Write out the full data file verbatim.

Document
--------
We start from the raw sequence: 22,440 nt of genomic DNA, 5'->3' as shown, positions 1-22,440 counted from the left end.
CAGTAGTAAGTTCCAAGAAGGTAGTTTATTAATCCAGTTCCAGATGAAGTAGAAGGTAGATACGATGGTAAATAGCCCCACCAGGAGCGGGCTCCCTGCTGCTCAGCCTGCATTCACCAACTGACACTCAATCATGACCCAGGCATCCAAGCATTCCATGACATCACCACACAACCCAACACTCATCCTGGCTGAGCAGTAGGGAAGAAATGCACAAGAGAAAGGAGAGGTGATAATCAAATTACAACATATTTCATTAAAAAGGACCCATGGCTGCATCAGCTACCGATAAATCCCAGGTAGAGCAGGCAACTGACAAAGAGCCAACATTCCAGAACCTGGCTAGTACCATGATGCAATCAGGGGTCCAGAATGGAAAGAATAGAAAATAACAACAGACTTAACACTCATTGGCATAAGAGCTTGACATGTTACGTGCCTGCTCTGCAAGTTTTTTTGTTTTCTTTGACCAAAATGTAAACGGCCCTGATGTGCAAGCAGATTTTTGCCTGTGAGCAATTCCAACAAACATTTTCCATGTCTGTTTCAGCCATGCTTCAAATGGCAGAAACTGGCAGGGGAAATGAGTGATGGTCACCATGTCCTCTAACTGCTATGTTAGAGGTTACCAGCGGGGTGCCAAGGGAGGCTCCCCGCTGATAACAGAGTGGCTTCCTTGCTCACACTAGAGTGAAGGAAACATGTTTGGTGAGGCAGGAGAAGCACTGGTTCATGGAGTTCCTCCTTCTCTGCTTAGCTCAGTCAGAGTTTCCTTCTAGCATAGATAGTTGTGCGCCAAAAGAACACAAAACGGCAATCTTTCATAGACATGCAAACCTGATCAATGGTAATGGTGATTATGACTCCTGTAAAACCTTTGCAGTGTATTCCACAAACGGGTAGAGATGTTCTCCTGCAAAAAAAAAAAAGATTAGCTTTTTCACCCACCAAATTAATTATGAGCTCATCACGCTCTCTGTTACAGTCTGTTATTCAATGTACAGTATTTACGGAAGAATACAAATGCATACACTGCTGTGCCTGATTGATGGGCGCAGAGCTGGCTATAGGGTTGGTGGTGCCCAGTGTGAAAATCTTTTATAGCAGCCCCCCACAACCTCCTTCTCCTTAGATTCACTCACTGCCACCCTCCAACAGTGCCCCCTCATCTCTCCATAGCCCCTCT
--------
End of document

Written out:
We start from the raw sequence: 22,440 nt of genomic DNA, 5'->3' as shown, positions 1-22,440 counted from the left end.
CAGTAGTAAGTTCCAAGAAGGTAGTTTATTAATCCAGTTCCAGATGAAGTAGAAGGTAGATACGATGGTAAATAGCCCCACCAGGAGCGGGCTCCCTGCTGCTCAGCCTGCATTCACCAACTGACACTCAATCATGACCCAGGCATCCAAGCATTCCATGACATCACCACACAACCCAACACTCATCCTGGCTGAGCAGTAGGGAAGAAATGCACAAGAGAAAGGAGAGGTGATAATCAAATTACAACATATTTCATTAAAAAGGACCCATGGCTGCATCAGCTACCGATAAATCCCAGGTAGAGCAGGCAACTGACAAAGAGCCAACATTCCAGAACCTGGCTAGTACCATGATGCAATCAGGGGTCCAGAATGGAAAGAATAGAAAATAACAACAGACTTAACACTCATTGGCATAAGAGCTTGACATGTTACGTGCCTGCTCTGCAAGTTTTTTTGTTTTCTTTGACCAAAATGTAAACGGCCCTGATGTGCAAGCAGATTTTTGCCTGTGAGCAATTCCAACAAACATTTTCCATGTCTGTTTCAGCCATGCTTCAAATGGCAGAAACTGGCAGGGGAAATGAGTGATGGTCACCATGTCCTCTAACTGCTATGTTAGAGGTTACCAGCGGGGTGCCAAGGGAGGCTCCCCGCTGATAACAGAGTGGCTTCCTTGCTCACACTAGAGTGAAGGAAACATGTTTGGTGAGGCAGGAGAAGCACTGGTTCATGGAGTTCCTCCTTCTCTGCTTAGCTCAGTCAGAGTTTCCTTCTAGCATAGATAGTTGTGCGCCAAAAGAACACAAAACGGCAATCTTTCATAGACATGCAAACCTGATCAATGGTAATGGTGATTATGACTCCTGTAAAACCTTTGCAGTGTATTCCACAAACGGGTAGAGATGTTCTCCTGCAAAAAAAAAAAAGATTAGCTTTTTCACCCACCAAATTAATTATGAGCTCATCACGCTCTCTGTTACAGTCTGTTATTCAATGTACAGTATTTACGGAAGAATACAAATGCATACACTGCTGTGCCTGATTGATGGGCGCAGAGCTGGCTATAGGGTTGGTGGTGCCCAGTGTGAAAATCTTTTATAGCAGCCCCCCACAACCTCCTTCTCCTTAGATTCACTCACTGCCACCCTCCAACAGTGCCCCCTCATCTCTCCATAGCCCCTCT